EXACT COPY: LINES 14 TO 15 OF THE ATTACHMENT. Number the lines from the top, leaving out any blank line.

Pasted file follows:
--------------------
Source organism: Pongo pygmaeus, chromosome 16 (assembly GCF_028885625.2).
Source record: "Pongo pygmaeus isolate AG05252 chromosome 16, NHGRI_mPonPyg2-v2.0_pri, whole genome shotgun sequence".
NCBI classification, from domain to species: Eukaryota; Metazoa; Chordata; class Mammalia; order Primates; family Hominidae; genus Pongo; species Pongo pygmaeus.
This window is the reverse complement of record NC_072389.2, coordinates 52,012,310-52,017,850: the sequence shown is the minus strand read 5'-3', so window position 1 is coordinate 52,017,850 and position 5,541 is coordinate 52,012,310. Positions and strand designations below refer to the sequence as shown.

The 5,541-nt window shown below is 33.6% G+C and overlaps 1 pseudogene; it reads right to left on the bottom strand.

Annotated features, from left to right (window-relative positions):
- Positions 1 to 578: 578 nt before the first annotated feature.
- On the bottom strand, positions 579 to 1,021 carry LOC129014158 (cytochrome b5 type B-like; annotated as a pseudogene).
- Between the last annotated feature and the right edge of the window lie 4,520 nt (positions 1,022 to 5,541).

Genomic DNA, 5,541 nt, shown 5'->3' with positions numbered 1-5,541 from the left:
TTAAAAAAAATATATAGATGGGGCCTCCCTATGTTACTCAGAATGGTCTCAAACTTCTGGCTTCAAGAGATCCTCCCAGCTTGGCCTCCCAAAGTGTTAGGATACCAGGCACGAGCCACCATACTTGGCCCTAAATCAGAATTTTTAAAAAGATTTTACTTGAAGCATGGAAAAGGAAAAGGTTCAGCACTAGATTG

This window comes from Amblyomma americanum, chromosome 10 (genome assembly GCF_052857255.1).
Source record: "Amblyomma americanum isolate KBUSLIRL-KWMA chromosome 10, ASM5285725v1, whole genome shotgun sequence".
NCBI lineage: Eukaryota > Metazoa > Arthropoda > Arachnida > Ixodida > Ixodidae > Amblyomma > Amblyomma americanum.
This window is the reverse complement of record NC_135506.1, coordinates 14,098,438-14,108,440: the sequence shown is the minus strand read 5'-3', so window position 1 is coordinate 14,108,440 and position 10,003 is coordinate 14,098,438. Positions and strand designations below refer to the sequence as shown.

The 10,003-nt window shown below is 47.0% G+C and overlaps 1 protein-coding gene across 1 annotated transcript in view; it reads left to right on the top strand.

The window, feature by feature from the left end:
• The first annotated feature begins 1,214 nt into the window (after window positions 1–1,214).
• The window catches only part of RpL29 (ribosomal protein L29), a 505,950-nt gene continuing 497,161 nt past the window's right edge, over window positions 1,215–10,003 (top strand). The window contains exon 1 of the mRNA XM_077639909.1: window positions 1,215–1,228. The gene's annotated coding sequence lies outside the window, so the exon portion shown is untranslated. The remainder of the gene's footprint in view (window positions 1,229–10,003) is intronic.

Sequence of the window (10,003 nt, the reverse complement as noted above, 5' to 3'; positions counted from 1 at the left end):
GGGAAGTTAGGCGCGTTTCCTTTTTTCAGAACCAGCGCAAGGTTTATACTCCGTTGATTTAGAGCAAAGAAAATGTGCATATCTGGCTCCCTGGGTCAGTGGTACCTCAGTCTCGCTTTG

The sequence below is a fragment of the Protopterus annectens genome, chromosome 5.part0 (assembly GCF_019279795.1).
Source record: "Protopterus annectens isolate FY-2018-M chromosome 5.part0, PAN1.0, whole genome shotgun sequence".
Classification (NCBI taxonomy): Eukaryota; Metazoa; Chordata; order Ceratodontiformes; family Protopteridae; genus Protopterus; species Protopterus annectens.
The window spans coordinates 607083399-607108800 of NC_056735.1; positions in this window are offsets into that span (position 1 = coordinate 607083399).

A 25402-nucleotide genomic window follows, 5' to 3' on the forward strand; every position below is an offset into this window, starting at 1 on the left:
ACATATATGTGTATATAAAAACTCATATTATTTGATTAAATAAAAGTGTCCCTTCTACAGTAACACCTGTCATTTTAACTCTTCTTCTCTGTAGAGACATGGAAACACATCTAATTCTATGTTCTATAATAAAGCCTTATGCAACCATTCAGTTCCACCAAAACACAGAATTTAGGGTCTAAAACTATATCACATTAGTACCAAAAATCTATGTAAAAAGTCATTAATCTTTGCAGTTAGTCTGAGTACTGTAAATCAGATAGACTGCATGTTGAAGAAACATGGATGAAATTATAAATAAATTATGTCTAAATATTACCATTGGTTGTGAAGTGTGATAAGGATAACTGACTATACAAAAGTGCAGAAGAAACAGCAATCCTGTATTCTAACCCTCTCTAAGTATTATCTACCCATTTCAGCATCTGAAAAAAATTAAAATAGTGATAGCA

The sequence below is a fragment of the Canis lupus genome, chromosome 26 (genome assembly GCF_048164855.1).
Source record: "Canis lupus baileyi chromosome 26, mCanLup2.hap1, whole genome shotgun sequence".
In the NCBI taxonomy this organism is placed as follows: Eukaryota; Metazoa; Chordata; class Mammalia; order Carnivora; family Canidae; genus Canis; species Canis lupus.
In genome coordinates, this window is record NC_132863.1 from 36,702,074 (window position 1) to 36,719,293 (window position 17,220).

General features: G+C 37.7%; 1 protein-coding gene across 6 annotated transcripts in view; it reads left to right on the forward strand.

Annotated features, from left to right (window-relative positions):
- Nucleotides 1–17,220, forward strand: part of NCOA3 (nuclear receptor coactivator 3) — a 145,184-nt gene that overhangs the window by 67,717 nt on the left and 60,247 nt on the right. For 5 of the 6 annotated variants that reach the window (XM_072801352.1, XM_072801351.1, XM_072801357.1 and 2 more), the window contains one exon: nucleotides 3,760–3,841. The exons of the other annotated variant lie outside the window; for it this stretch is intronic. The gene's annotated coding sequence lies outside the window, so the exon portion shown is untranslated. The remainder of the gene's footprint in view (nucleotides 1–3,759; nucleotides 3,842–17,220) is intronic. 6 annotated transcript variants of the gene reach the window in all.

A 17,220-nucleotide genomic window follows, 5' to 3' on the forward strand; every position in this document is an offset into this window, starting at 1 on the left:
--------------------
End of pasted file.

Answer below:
NCBI lineage: Eukaryota > Metazoa > Arthropoda > Arachnida > Ixodida > Ixodidae > Amblyomma > Amblyomma americanum.
This window is the reverse complement of record NC_135506.1, coordinates 14,098,438-14,108,440: the sequence shown is the minus strand read 5'-3', so window position 1 is coordinate 14,108,440 and position 10,003 is coordinate 14,098,438. Positions and strand designations below refer to the sequence as shown.